I am very sad that you feel the distance will make our relationship past tense.  No, lovely girl of mine; we will always be close.  A phone call, a trip at a later date, or better yet, letters like yours and mine today.

            A complete breakdown was something I completely understood. I had already been hospitalized for depression once, the summer after I graduated from high school.  The letter settled it.  Nanna knew what she needed better than anyone else, and I wasn’t going to interfere.

            After she left, Nonno went downhill.  He stopped regularly washing himself and grew thin as a mosquito.  He sat drinking rum and Coke and smoking with the curtains drawn.  He smoked so much that his lower lip turned yellow, and the house that had hosted all those lovely dinners became a smelly dark cave.

            My grandmother went in the opposite direction.  I visited her in Florida over summer break.  She and the women in her retirement complex would gather around the pool to play cards.  She had posted a sign in the clubhouse that said, Turn Yesterday’s Tatters into Tomorrow’s Trends.  Be a “smartie”–-learn to recycle.  It’s fun, it’s economical, it’s sure to turn heads!  There was a steady stream of elderly women who showed up to have their clothes repaired or let out.  They’d stand on a footstool while she took pins from between her lips to tuck here, shorten there.   Neighbors dropped in to chat over coffee and biscotti.  “Anna” or “Anne,” they called her, instead of Antonietta.  Nanna had a new name and a new life.

            But after the neighbors left, sitting with me over cold coffee, she cried.

            “Your Nonno doesn’t understand that I did what I did to save myself.  He is very bitter.”

            It is interesting to me that two people so entirely unhappy for so many years also had something like love between them—not the kind of love I would want for myself, but a cultural bond and the shared experience of raising children. I say this now, with benefit of hindsight that in no way dismisses the violence or rage.  I know for a fact that my grandfather was so explosive with his fists that he once knocked my mother out.  He hit her for wearing lipstick, and by her account, she fell against a clawfoot tub and lost consciousness.  When she came to, one side of her face was purple.  Yet my mother’s talk about her father is laced with deep longing.  I get it because that’s how I felt about my own father.  This is the mystery of human attachment, loving those that have hurt us.  But more about that later.

            Nanna returned to Boston when doctors in Florida found a problem with her heart.  Tests after her surgery revealed a second problem: cancer.  Still recuperating in the hospital, my delicate grandmother began chemotherapy.  The outcome seemed clear from the beginning.  She was unlikely to get well.

            As confused and despondent as he was, my grandfather must have known it too.  He surprised everyone by visiting Nanna twice a day.  He combed his sparse hair, put on clean clothes, and removed his fedora outside her door.  He kept a bedside vigil while she slept.  After she gained a little strength, he would help her to walk and take sips of water.  He would lean over her bed, his hand on hers, and speak to her as gently as if she were a child.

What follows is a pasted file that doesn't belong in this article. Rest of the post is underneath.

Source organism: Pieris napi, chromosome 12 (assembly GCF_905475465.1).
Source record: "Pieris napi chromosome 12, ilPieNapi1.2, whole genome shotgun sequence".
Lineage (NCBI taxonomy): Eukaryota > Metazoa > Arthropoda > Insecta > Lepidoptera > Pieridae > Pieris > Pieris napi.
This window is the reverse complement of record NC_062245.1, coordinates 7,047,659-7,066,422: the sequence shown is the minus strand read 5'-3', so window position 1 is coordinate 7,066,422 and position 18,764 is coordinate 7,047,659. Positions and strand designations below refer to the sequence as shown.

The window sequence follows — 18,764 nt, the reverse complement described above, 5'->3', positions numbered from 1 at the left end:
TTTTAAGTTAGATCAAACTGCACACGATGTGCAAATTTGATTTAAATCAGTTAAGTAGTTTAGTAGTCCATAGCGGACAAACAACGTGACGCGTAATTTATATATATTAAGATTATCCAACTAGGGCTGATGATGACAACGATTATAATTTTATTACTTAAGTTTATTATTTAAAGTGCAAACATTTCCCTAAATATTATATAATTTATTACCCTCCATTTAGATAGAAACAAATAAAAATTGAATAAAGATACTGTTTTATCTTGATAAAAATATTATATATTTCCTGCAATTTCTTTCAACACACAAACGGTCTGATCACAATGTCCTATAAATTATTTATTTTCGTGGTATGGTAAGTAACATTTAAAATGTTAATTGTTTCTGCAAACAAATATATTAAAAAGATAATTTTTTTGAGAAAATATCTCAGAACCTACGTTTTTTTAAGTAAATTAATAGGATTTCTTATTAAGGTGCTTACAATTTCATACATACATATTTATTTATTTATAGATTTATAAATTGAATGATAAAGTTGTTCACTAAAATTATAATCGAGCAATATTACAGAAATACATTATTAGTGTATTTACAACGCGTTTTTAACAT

This, I now see, was the repair work of a broken and remorseful man, the only way he could atone for years of unloving behavior.  I remember his eyes: For the first time, when he looked at my grandmother, they were soft with love.  She looked back at him with the same softness.

            Eventually she returned to their home because there was no place else for her to go; anyone who had space also had a daytime job.  So it was my grandfather, then in his seventies, who tended to my dying grandmother.

            The last time I saw them together, they were sitting on the couch where I had so often watched the Red Sox over shelled peanuts and cigarette butts.  They were talking about their courtship as if it were a story about someone else.  My grandmother had always confessed that she didn’t like kissing, and I had always assumed that that was because my grandfather smelled like an ashtray.  She was relating how scared she had been about childbirth; when she asked her older sister how the baby would get out, she got a cryptic and probably terrifying response: “The same way it got in.”  Nonno grinned sheepishly and added, “You can’t blame us for what we didn’t know.”

            He was talking about sex, but the words seemed applicable in a larger way.  They were the children of immigrants in a new country.  The Great Depression was underway; jobs were scarce.  Soon Italians would be labeled enemy aliens and a world war would take hold.  The world that shaped my grandparents was unimaginable.  What’s more, there was no therapy, no frank way to talk about poor choices or unhappiness, or a young woman grown from a child who might have been on the autism spectrum.  Or learning disabled.  Or something we have words for now, but without a way to talk about it then, was described as delicate and shy but too beautiful to go unmarried.  That’s what young women—very young women—did.  That’s what everyone did, it seemed:  If you had a problem, you solved it by doing something.  My grandmother was twenty-one when she got married, old by the standard set by her older sister, so beautiful that her worried parents married her off when she was sixteen.

            The world at that time, and the old-world tribalism of the immigrant experience, were as much responsible for my grandmother’s unhappiness as was my grandfather.  I’d come to see that the world at any time is partly responsible; it forestalls with time-specific obstacles the same opportunities it holds out.  At the age of sixteen, for example, I was thinking about college, but it wasn’t an obvious path for most girls, and in particular, not an easy path for a girl whose father drove a pickup truck.  My point, I guess, is this: Life is complicated and so are people, and their mistakes are never simply the result of liking bad or wanting bad or being bad.  There is so much more to it.

            If you were to ask me if I believe that about your dad and me, I would say, unequivocally, yes.  And I would also say, with a conviction hardened in my bones, that it is never too late to ask for forgiveness.

            This is my wisdom for today.